That answers your question, although - I'd recommend to leave it at warning level and add the missing fields. Or add the SuppressWarnings annotation to those serializable classes that really do not need the field because they'll never be serialized.

  • 1
    Thanks. Actually it's Preferences -> Java -> Compiler -> Errors/warnings -> Potential programming problems – Buffalo Mar 25 '13 at 7:23
  • Thanks for the correction! I've updated my answer with the correct path. – Andreas_D Mar 26 '13 at 7:05
  • 1
    Funny how the most useful/to the point answers are always left behind, yours should be the accepted answer. – Buffalo Mar 27 '13 at 14:00
  • Note that you get this warning when deriving an anonymous type from some serializable type - even if the supertype has its own @SuppressWarnings("serial")!!). E.g., when using Guava's TypeToken. (Eclipse 4.4.2.) I suppose I could annotate the site of the new anonymous type ... but it's a PITA and I'd rather turn this nearly useless warning off altogether. – davidbak Aug 4 '15 at 21:41
  • 1
    @Anony-Mousse Generally I agree with you, but unless you are serializing your exceptions, sending them over RMI/CORBA or storing them to disk, most people will not encounter problems with exception serialization in most domains. If you are in a domain where you will be affected, you (should) know. The 99% will not see issues in their web apps due to this. That's why it should be possible to globally disable this for a project. Too bad there is no globally available fix like .eslintrc for Java. – oligofren Oct 26 '18 at 13:33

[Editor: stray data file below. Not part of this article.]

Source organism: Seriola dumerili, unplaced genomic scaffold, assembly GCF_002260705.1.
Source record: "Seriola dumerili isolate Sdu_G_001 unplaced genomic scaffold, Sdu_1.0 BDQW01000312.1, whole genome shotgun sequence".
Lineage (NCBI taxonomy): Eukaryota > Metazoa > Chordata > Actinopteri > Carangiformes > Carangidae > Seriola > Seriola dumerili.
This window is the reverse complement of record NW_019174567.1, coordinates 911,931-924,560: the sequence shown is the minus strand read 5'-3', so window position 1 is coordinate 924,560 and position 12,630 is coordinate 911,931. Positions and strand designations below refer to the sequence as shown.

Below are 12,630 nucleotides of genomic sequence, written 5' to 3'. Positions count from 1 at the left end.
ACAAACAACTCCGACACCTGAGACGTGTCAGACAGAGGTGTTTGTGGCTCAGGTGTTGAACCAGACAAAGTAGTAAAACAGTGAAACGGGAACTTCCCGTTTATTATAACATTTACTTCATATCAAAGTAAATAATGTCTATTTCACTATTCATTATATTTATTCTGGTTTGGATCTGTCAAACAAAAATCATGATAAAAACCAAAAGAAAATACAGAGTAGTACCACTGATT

8

You need to declare a static final serialVersionUID field of type long.

Look up the Serializable API of Java. Exceptions must implement Serializable, and Serializable classes must have a serialVersionUID:

public static final long serialVersionUID = 1L;

Whenever you make incompatible changes to the class, increment this version.

2

To ignore the warning "The serializable class ClASSNAME does not declare a static final serialVersionUID......" do the following inside eclipse*:

  1. Click Window-Preferences-Java-Compiler-Errors/Warnings
  2. Click on "Potential Programming Problems"
  3. Scroll down to "Serializable class without serialVersionUID"
  4. Choose "Ignore"
  5. Click Apply
  6. Click OK

Save and close your eclipse IDE When you reopen eclipse, these specific warnings should no longer be listed.

*For this example solution I'm using Eclipse IDE for Java Developers - Version: Mars.2 Release (4.5.2)

1

just add this code @SuppressWarnings("serial") above your public class PhoneAlreadyExists extends Exception { line

  • Please provide additional detail and format your answer appropriately. – Thomas Nov 26 '13 at 12:51
1

It is best to add the serialversionUID in most cases, but eclipse gives the warning on all swing derived classes, which will never be serialized. I tried changing the setting at preferences->Java -> Compiler -> Errors/warnings -> Potential programming problems, but it had no effect. So I guess the best solution would be to suppress the warning on each class that will never be serialized; or grit your teeth and ignore the warning.